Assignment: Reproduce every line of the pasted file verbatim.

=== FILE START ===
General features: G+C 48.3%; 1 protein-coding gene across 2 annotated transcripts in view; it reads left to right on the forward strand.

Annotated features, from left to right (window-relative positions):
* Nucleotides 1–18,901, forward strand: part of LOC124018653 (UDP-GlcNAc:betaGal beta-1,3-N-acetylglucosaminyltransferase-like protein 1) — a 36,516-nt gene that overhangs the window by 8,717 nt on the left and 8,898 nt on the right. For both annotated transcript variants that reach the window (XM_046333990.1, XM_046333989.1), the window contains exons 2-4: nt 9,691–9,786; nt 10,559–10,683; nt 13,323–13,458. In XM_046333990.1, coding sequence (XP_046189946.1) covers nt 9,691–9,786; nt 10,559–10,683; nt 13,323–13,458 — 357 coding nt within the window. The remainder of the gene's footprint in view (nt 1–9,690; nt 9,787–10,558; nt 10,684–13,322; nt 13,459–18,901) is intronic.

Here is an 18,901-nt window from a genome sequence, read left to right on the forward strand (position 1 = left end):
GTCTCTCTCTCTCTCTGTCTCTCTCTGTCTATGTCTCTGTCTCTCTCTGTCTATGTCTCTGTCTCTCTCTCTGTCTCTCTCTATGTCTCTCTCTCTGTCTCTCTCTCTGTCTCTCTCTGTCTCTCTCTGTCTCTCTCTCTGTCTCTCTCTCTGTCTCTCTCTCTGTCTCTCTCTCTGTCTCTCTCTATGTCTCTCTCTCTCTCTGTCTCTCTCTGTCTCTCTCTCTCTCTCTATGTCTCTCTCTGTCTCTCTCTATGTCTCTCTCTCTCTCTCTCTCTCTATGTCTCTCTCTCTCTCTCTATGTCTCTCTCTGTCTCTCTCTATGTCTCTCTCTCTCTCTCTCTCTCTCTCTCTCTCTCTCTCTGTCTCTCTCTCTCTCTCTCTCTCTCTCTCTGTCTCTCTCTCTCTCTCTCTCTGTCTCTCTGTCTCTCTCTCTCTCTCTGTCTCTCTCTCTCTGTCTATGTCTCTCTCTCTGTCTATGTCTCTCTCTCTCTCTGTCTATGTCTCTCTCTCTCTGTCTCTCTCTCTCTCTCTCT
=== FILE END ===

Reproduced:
General features: G+C 48.3%; 1 protein-coding gene across 2 annotated transcripts in view; it reads left to right on the forward strand.

Annotated features, from left to right (window-relative positions):
* Nucleotides 1–18,901, forward strand: part of LOC124018653 (UDP-GlcNAc:betaGal beta-1,3-N-acetylglucosaminyltransferase-like protein 1) — a 36,516-nt gene that overhangs the window by 8,717 nt on the left and 8,898 nt on the right. For both annotated transcript variants that reach the window (XM_046333990.1, XM_046333989.1), the window contains exons 2-4: nt 9,691–9,786; nt 10,559–10,683; nt 13,323–13,458. In XM_046333990.1, coding sequence (XP_046189946.1) covers nt 9,691–9,786; nt 10,559–10,683; nt 13,323–13,458 — 357 coding nt within the window. The remainder of the gene's footprint in view (nt 1–9,690; nt 9,787–10,558; nt 10,684–13,322; nt 13,459–18,901) is intronic.

Here is an 18,901-nt window from a genome sequence, read left to right on the forward strand (position 1 = left end):
GTCTCTCTCTCTCTCTGTCTCTCTCTGTCTATGTCTCTGTCTCTCTCTGTCTATGTCTCTGTCTCTCTCTCTGTCTCTCTCTATGTCTCTCTCTCTGTCTCTCTCTCTGTCTCTCTCTGTCTCTCTCTGTCTCTCTCTCTGTCTCTCTCTCTGTCTCTCTCTCTGTCTCTCTCTCTGTCTCTCTCTATGTCTCTCTCTCTCTCTGTCTCTCTCTGTCTCTCTCTCTCTCTCTATGTCTCTCTCTGTCTCTCTCTATGTCTCTCTCTCTCTCTCTCTCTCTATGTCTCTCTCTCTCTCTCTATGTCTCTCTCTGTCTCTCTCTATGTCTCTCTCTCTCTCTCTCTCTCTCTCTCTCTCTCTCTCTGTCTCTCTCTCTCTCTCTCTCTCTCTCTCTGTCTCTCTCTCTCTCTCTCTCTGTCTCTCTGTCTCTCTCTCTCTCTCTGTCTCTCTCTCTCTGTCTATGTCTCTCTCTCTGTCTATGTCTCTCTCTCTCTCTGTCTATGTCTCTCTCTCTCTGTCTCTCTCTCTCTCTCTCT